Vietnam’s success in controlling COVID-19 impresses foreign media hinh anh 1Workers at ITM Vietnam Limited at Vietnam-Singapore Industrial Park (VSIP) in Tu Son town, Bac Ninh province (Photo: VNA)

Hanoi (VNA) – Vietnam has been depicted by foreign media as a bright spot among Asian economies thanks to the country’s success in balancing the efforts to protect the public health and maintain economic growth right from the beginning of the COVID-19 pandemic outbreak.

The Manila Times of the Philippines has recently run a story highlighting Vietnam’s success in dealing with the COVID-19 crisis, and analyzing the reasons why the Vietnamese economy has managed to catch up with the Philippines’ economic development in recent decades.

The article noted that as the pandemic spreads in the whole globe, many leading economies such as the US, Germany, Canada and Japan or Asian countries have faced big problems in economic development.

The Vietnam miracle

According to The Diplomat, due to the economic downturn unleashed by COVID-19, the number of poor people in the region is set to rise for the first time in 20 years, with up to 38 million people falling back into poverty by the end of 2020. This increases the number of Asians living below the poverty line to 517 million.

In its recent report, the World Bank conservatively estimated that GDP collapse in 2020 could be at 6.1 percent in Malaysia, 9.9 percent in the Philippines, and 10.4 percent in Thailand. Together, the ten members of the Association of Southeast Asian Nations (ASEAN), excluding Brunei and Singapore, could register a GDP contraction of 4.7 percent in 2020.

The World Bank report noted that the hardest hit economies are those affected by the global collapse in tourism and exports, and those that continue to grapple with serious outbreaks of the disease, including Indonesia, the Philippines, and Myanmar.

The only seeming bright spot in Asia is Vietnam, which ably balanced public health and economics right from the onset of the pandemic. The World Bank expects Vietnam to grow by 2.8 percent in 2020, even as its Asian neighbors struggle to recover from the ongoing crisis.

Vietnam’s success in controlling COVID-19 impresses foreign media hinh anh 2Medical staff process SARS-CoV-2 testing (Photo: VNA)

Takashi Nakano and Tomoya Onishi, wrote in Nikkei Asia, that Vietnam has succeeded in keeping the virus under control. Rising exports have also helped to drive growth, as companies relocate production from China. Exports grew 9.9 percent in October to 26.7 billion USD. In 2019, Vietnam’s export of goods constitutes 100.9 percent of its GDP, while Philippine export of goods was at 14.2 percent of GDP.

When the coronavirus struck, Vietnam was able to keep its impact to the minimum. According to the Ministry of Health of Vietnam, as of December 6, the country had seen 1,366 COVID-19 infections, including 1,220 patients recovered. Fatality was kept at 35.

After only three weeks of lockdown in April, Vietnam resumed manufacturing activities, faster than other countries did in the region. It was strict in implementing health protocols and implemented granular lockdowns only in truly hot areas. As a result, job losses were few, and consumer spending (which accounts for 70 percent of GDP) remained solid.

The IMF projects that Vietnam’s per capita GDP of 3,498 USD will eclipse the Philippines’ 3,373 USD in 2020. It took Vietnam four decades to overtake the Philippines in this aspect.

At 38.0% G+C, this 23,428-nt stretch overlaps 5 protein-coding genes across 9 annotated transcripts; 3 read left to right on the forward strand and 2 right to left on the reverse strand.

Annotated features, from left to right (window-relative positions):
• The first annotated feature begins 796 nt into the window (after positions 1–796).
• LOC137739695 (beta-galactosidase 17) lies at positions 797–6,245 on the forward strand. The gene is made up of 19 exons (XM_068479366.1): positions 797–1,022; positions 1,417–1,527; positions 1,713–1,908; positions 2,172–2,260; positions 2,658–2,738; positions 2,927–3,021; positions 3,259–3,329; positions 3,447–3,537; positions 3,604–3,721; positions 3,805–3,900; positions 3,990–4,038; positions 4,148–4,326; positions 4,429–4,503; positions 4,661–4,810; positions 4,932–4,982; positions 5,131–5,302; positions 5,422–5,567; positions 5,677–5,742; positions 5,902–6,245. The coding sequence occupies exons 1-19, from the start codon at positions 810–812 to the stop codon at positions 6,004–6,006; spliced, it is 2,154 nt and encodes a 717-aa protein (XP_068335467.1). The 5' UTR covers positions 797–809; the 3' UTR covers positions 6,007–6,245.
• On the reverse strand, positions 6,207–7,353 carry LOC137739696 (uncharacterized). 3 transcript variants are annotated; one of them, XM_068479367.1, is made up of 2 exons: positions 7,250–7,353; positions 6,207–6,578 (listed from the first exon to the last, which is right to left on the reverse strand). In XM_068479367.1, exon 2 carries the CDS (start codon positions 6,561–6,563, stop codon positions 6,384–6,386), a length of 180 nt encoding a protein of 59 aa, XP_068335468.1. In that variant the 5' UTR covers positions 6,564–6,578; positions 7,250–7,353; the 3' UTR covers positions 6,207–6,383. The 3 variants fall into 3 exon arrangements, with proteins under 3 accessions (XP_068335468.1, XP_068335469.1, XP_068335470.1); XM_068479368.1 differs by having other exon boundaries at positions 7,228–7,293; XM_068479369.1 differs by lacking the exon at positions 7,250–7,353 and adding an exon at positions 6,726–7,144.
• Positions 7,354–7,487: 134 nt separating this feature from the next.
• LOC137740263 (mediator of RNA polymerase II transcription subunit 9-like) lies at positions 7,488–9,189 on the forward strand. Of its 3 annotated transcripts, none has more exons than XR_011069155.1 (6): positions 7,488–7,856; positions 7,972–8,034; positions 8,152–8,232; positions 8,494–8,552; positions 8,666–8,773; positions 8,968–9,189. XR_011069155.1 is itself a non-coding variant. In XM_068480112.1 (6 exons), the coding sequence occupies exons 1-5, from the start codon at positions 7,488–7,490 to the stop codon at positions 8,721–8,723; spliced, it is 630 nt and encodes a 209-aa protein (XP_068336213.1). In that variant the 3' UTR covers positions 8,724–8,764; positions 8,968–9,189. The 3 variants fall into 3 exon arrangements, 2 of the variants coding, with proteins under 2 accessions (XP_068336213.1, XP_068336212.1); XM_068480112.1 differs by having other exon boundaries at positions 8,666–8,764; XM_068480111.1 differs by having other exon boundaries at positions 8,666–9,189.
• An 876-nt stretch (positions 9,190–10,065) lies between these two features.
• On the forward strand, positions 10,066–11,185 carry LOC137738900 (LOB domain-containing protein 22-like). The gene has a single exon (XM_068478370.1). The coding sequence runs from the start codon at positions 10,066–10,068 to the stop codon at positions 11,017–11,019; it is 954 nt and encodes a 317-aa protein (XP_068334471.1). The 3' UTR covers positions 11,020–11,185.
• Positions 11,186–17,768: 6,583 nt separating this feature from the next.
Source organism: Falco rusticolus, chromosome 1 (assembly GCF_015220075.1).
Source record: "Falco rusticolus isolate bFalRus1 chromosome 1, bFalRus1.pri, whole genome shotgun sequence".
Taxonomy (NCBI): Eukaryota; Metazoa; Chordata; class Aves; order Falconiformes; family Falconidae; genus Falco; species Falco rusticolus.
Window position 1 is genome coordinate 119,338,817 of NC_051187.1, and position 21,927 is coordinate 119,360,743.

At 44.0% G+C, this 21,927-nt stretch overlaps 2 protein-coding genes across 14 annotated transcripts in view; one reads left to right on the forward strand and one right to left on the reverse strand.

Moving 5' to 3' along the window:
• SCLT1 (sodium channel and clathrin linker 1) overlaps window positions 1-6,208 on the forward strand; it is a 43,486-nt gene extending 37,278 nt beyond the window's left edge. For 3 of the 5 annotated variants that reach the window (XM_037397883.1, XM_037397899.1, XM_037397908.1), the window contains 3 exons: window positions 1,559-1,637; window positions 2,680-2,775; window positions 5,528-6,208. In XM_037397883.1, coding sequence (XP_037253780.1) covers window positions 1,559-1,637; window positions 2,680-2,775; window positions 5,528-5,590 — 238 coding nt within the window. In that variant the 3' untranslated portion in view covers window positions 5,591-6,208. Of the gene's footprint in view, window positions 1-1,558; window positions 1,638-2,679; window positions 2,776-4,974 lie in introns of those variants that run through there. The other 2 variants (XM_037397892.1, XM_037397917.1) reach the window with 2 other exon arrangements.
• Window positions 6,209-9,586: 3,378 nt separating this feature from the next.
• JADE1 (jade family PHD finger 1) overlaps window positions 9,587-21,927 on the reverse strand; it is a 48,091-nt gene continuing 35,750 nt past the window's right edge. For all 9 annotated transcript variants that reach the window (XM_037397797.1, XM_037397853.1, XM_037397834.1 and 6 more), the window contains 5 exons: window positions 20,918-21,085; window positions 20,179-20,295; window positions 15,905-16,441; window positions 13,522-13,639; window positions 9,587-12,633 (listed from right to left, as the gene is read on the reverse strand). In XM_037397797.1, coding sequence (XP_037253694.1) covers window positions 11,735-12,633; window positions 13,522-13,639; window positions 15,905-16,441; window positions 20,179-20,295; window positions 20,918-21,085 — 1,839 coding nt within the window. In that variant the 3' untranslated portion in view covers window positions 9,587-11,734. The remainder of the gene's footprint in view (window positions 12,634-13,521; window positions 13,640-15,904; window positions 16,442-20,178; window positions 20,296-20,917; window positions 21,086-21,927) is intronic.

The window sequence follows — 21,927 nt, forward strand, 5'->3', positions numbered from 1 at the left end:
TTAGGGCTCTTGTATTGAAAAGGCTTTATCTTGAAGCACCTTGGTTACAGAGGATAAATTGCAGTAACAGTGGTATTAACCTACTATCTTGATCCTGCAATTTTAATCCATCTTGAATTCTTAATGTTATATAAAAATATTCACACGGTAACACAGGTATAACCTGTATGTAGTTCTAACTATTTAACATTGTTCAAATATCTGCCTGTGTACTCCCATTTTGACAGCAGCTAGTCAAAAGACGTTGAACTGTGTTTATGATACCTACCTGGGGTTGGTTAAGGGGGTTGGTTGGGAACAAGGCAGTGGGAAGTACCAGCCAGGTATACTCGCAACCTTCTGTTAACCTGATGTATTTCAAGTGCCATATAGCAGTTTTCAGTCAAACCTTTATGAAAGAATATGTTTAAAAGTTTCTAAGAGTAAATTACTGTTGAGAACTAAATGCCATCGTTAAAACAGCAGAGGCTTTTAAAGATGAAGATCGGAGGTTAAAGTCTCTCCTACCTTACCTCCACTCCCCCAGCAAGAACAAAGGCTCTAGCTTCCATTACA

“Key” to success

Perhaps, the key to the Vietnamese success in the ongoing crisis is how it famously responded to the pandemic in order to keep its economy growing.

Sonny Africa, Executive Director of Ibon Foundation, said that there is of course a lesson here to greatly improve the country’s pandemic response. The deeper lesson, though, is looking at why Vietnam was able to catch up with us to begin with. Its rapid and sustained economic growth doesn’t actually come from simply opening up its economy and seemingly embracing the free market.

Africa contrasted Vietnam and the Philippines, saying that foreign investment is seen as a means to national development and not, as in the Philippines, an end in itself.

Therefore, the economic growth of Vietnam has been more broad-based, robust and sustainable. The extent to which it has been equitable is another set of issues entirely.

During the past three years, Vietnam had foreign direct investments (FDIs) twice that which came our way. In 2020, before the Regional Comprehensive Economic Partnership (RCEP) was forged and before the exodus of manufacturing hubs from China to Vietnam started, FDI pledges to Vietnam was estimated at 38 billion USD, compared to 7.7 billion USD to the Philippines.

Vietnam’s success in controlling COVID-19 impresses foreign media hinh anh 3Processing wooden furniture for export (Photo: VietnamPlus)

On November 15, 2020, the Regional Comprehensive Economic Partnership (RCEP) agreement was signed by 15 member nations. Immediately, several foreign firms moved to Vietnam to bolster their production capacity.

Yu Nakamura, a staff writer of Nikkei Asia, wrote that Foxconn, formally Hon Hai Precision Industry, plans to expand production in Vietnam, with an investment of around 270 million USD. The Taiwan-based company just began the production of liquid crystal displays in Vietnam. It will soon establish a new local company in Vietnam, likely to produce PC-related parts and receive the benefits of the free trade framework.

Young Liu, Foxconn’s chairman, said that the investment fever in Vietnam by major businesses is already quite considerable./.